soup in CT, 2011

With the holidays in full swing, I’ve been thinking a lot about family traditions. For instance, in Russia, New Year’s Eve is a huge holiday.

Everyone has a New Year’s tree with beautiful ornaments, and we exchange gifts at midnight on December 31st. We’ve been celebrating this way for decades — maybe even a century — and have carried these traditions over to the U.S.

Traditions are important. Tradition connects us to our family, to our faith and to ourselves.

(By the way, if anyone just started singing the song “Tradition” from “Fiddler on the Roof,” let me just say that a) I understand and b) you’re awesome.)

It gives us something to look forward to. And it carries our heritage from generation to generation.

Traditions are also warm things that unite us. They make memories, and they make us happy.

I think tradition can do the same for our body image. Tradition can serve as a reminder to appreciate your body, to care for it, and hopefully these rituals will carry over to the next generation. If you have kids or young cousins, maybe they’ll pick up on these traditions, too.

Here are some ideas for various body image traditions both for yourself and your loved ones:

  • Get a manicure or pedicure or another fave spa treatment every year on Valentine’s Day or your birthday — or every few weeks, if you like.
  • Cook dinner for yourself a few nights a week and focus fully on the event. No books, no TV, no phone, no distractions.
  • Take a bath every Saturday, and apply the best scrub and lotion you’ve got. And when I say bath, I mean the works: candles, music, dim lighting and a glass of your fave drink.
  • Every week, list what you’re grateful for. I love this tip from Stephanie Sarkis’s book about writing down one thing that inspired you, one thing that surprised you, and one thing that touched you. Here’s another way to take in your days.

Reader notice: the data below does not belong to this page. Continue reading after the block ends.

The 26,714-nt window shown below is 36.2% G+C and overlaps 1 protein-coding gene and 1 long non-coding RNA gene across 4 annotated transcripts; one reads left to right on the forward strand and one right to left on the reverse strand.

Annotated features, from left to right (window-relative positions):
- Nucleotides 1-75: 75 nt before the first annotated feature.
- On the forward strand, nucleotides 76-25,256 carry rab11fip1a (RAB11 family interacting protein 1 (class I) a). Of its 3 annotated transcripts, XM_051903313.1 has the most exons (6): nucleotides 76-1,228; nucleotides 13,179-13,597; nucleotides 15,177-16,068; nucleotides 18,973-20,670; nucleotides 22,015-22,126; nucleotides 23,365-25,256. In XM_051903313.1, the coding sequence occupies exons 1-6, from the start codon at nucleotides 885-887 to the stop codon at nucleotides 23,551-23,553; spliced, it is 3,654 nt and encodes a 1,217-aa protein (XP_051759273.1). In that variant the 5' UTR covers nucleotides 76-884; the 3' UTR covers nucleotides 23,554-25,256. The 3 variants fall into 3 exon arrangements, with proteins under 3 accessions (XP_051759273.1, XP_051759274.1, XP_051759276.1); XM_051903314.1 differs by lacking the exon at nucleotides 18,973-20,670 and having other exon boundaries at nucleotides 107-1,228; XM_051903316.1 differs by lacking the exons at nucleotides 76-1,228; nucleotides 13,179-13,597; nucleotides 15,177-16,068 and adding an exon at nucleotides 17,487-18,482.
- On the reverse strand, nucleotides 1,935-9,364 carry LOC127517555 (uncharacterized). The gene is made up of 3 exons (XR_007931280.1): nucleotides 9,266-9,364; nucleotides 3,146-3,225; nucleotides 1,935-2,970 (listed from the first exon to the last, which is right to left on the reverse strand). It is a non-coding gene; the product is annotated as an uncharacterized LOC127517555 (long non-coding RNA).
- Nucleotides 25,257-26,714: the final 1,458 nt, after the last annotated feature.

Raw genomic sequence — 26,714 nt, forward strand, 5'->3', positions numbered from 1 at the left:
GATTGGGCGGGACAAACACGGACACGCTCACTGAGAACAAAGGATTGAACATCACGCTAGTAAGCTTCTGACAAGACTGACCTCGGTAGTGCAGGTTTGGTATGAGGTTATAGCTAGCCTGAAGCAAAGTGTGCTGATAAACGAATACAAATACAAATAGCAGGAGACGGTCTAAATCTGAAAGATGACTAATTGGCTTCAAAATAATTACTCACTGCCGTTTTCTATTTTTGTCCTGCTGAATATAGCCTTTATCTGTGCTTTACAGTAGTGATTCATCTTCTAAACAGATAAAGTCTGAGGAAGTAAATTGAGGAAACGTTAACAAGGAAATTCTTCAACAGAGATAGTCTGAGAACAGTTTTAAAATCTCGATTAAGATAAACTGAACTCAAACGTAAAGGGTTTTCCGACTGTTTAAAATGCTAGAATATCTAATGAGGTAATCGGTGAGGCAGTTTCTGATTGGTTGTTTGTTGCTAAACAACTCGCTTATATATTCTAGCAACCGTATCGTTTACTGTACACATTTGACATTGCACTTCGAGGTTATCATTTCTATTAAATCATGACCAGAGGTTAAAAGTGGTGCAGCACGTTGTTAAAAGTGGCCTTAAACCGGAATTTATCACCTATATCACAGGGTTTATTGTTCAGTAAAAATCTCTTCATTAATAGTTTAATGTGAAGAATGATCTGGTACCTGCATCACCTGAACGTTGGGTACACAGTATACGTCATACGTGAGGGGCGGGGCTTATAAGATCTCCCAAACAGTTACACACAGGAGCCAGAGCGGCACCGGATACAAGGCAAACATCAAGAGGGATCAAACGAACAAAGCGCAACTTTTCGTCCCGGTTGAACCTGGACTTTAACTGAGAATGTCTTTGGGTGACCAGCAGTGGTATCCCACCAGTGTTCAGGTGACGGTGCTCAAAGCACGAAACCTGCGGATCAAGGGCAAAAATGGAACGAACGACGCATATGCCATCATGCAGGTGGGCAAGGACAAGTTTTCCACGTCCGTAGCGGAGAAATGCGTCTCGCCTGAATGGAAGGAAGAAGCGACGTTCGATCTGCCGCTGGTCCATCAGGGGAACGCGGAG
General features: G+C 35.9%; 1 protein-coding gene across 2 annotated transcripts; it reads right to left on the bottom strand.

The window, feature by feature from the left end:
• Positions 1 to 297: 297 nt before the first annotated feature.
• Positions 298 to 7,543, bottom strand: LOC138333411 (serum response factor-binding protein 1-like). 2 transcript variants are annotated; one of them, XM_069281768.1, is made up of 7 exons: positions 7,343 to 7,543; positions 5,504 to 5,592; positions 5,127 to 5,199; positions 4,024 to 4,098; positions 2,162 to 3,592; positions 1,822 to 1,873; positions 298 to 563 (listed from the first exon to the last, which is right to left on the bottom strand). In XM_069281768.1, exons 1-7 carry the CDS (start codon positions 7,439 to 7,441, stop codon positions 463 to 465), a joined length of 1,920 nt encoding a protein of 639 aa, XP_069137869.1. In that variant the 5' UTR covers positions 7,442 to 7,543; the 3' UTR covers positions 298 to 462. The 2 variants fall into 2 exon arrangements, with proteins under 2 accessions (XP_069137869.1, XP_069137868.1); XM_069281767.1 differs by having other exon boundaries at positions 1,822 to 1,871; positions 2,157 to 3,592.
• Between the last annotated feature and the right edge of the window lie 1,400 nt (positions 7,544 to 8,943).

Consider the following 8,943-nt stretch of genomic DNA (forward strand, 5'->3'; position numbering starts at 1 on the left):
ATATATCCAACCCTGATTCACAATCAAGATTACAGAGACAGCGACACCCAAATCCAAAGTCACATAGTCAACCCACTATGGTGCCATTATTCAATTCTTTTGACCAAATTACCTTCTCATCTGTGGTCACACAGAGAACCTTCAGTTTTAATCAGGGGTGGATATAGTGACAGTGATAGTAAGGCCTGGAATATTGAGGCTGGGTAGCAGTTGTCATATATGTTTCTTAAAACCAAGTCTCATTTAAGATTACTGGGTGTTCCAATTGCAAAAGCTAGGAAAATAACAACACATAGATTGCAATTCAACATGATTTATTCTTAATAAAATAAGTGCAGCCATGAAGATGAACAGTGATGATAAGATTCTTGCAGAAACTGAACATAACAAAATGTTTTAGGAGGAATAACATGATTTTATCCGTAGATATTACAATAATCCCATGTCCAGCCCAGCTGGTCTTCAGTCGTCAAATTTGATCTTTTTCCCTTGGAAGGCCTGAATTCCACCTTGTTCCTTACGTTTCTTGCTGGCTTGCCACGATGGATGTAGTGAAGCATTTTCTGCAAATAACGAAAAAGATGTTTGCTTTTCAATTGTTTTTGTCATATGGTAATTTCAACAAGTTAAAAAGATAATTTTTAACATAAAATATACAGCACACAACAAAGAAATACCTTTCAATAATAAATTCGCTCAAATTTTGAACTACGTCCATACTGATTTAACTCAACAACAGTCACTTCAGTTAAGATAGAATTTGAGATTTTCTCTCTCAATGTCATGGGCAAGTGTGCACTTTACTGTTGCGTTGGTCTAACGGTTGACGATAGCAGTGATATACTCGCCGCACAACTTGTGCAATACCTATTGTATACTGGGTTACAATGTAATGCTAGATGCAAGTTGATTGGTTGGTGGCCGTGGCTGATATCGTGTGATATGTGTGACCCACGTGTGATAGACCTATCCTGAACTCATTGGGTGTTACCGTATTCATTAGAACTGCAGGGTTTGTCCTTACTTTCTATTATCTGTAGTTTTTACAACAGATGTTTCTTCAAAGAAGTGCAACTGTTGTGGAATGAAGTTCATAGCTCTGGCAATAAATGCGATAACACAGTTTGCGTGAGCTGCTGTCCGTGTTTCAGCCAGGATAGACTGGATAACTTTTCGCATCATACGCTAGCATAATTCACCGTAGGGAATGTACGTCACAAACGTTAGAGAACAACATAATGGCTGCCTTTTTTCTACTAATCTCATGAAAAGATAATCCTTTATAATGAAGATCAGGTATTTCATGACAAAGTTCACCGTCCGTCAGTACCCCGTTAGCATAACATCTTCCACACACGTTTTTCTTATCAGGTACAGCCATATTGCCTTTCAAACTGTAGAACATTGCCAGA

• Every night, go around the dinner table, and have everyone say aloud one reason that they’re thankful for their bodies (such as it helps you breathe, run around, participate in your favorite sports, laugh, draw or hug your loved ones).
  • Several times a year, write a letter to yourself that expresses your current emotions and experiences. Write your heart out.
  • Several times a month or year, write letters of appreciation to your loved ones. It can be as simple as a few sentences telling them why they’re so awesome.
  • Create vision boards that lay out your annual goals, and get your entire family involved. (Make sure they’re authentic, though.)
  • Create body image inspiration boards.
  • During the holidays or weekends, make it a habit to enjoy the outdoors. For instance, you might take a walk or take your bike out for a spin. If you’re celebrating with others, have them join in, too. (And no technology use allowed.)

Here’s another great idea from one of my fave bloggers, Golda Poretsky. She’s created a New Year’s ritual, which she shares in this free workbook:

First, I make a gratitude list of all the things I’m grateful for that happened in 2011. It’s my way of digesting the year and remembering the good (and tough situations) that have come my way.

Next, I make desire lists of all the things I want in 2012. I break this down into specific categories that I share with you in the workbook. This is my way of getting real clarity on my true desires, so that I can enjoy the process of manifesting them.

Then, last but not least, I list my intentions for 2012. These are the things that I’m committed to doing, changing and experiencing in 2011. These are different than the desire lists, and I explain that in the workbook.

What body image traditions would you like to create?

P.S., Psychologist Elisha Goldstein, who writes the awesome Psych Central blog Mindfulness & Psychotherapy, has just released a short eBook called Mindfulness Meditations for the Anxious Traveler. It offers three video-led mindfulness practices to help manage anxiety around traveling. (And it’s only 99 cents.)